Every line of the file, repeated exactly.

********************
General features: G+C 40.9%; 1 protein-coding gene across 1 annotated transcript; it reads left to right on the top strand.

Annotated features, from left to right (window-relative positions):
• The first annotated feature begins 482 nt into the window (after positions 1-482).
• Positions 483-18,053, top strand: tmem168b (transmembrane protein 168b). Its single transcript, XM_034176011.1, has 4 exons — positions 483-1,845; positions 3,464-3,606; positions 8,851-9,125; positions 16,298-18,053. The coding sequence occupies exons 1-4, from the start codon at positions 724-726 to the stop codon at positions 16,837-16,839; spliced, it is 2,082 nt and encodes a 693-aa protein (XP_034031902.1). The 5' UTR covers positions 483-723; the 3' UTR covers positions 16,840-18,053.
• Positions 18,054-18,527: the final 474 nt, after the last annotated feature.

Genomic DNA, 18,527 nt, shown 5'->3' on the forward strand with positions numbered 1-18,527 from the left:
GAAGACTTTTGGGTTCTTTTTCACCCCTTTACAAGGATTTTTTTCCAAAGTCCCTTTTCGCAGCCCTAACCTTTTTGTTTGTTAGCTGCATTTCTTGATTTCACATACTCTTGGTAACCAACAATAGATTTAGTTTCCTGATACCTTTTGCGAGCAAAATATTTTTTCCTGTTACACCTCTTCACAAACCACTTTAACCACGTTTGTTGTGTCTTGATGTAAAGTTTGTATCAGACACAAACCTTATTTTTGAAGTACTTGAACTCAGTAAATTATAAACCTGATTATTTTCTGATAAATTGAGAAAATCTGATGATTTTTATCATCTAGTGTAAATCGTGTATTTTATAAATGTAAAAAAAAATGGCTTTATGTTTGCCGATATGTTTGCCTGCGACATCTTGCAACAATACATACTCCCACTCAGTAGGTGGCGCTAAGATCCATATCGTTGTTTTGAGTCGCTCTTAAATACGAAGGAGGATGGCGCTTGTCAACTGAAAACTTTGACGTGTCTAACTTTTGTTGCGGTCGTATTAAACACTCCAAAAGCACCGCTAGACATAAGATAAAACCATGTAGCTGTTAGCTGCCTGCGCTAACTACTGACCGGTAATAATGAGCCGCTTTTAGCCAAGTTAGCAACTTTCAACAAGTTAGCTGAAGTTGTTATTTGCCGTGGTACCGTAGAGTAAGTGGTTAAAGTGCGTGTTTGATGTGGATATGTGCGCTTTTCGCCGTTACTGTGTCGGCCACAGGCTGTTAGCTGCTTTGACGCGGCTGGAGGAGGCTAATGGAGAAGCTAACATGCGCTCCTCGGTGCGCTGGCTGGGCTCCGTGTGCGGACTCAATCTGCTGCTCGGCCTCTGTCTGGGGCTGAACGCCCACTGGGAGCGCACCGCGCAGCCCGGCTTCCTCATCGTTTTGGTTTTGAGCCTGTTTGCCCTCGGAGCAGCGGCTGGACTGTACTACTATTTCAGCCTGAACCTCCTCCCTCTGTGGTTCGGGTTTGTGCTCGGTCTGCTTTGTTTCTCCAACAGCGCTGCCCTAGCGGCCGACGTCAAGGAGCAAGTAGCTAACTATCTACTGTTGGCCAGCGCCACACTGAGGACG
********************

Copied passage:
General features: G+C 40.9%; 1 protein-coding gene across 1 annotated transcript; it reads left to right on the top strand.

Annotated features, from left to right (window-relative positions):
• The first annotated feature begins 482 nt into the window (after positions 1-482).
• Positions 483-18,053, top strand: tmem168b (transmembrane protein 168b). Its single transcript, XM_034176011.1, has 4 exons — positions 483-1,845; positions 3,464-3,606; positions 8,851-9,125; positions 16,298-18,053. The coding sequence occupies exons 1-4, from the start codon at positions 724-726 to the stop codon at positions 16,837-16,839; spliced, it is 2,082 nt and encodes a 693-aa protein (XP_034031902.1). The 5' UTR covers positions 483-723; the 3' UTR covers positions 16,840-18,053.
• Positions 18,054-18,527: the final 474 nt, after the last annotated feature.

Genomic DNA, 18,527 nt, shown 5'->3' on the forward strand with positions numbered 1-18,527 from the left:
GAAGACTTTTGGGTTCTTTTTCACCCCTTTACAAGGATTTTTTTCCAAAGTCCCTTTTCGCAGCCCTAACCTTTTTGTTTGTTAGCTGCATTTCTTGATTTCACATACTCTTGGTAACCAACAATAGATTTAGTTTCCTGATACCTTTTGCGAGCAAAATATTTTTTCCTGTTACACCTCTTCACAAACCACTTTAACCACGTTTGTTGTGTCTTGATGTAAAGTTTGTATCAGACACAAACCTTATTTTTGAAGTACTTGAACTCAGTAAATTATAAACCTGATTATTTTCTGATAAATTGAGAAAATCTGATGATTTTTATCATCTAGTGTAAATCGTGTATTTTATAAATGTAAAAAAAAATGGCTTTATGTTTGCCGATATGTTTGCCTGCGACATCTTGCAACAATACATACTCCCACTCAGTAGGTGGCGCTAAGATCCATATCGTTGTTTTGAGTCGCTCTTAAATACGAAGGAGGATGGCGCTTGTCAACTGAAAACTTTGACGTGTCTAACTTTTGTTGCGGTCGTATTAAACACTCCAAAAGCACCGCTAGACATAAGATAAAACCATGTAGCTGTTAGCTGCCTGCGCTAACTACTGACCGGTAATAATGAGCCGCTTTTAGCCAAGTTAGCAACTTTCAACAAGTTAGCTGAAGTTGTTATTTGCCGTGGTACCGTAGAGTAAGTGGTTAAAGTGCGTGTTTGATGTGGATATGTGCGCTTTTCGCCGTTACTGTGTCGGCCACAGGCTGTTAGCTGCTTTGACGCGGCTGGAGGAGGCTAATGGAGAAGCTAACATGCGCTCCTCGGTGCGCTGGCTGGGCTCCGTGTGCGGACTCAATCTGCTGCTCGGCCTCTGTCTGGGGCTGAACGCCCACTGGGAGCGCACCGCGCAGCCCGGCTTCCTCATCGTTTTGGTTTTGAGCCTGTTTGCCCTCGGAGCAGCGGCTGGACTGTACTACTATTTCAGCCTGAACCTCCTCCCTCTGTGGTTCGGGTTTGTGCTCGGTCTGCTTTGTTTCTCCAACAGCGCTGCCCTAGCGGCCGACGTCAAGGAGCAAGTAGCTAACTATCTACTGTTGGCCAGCGCCACACTGAGGACG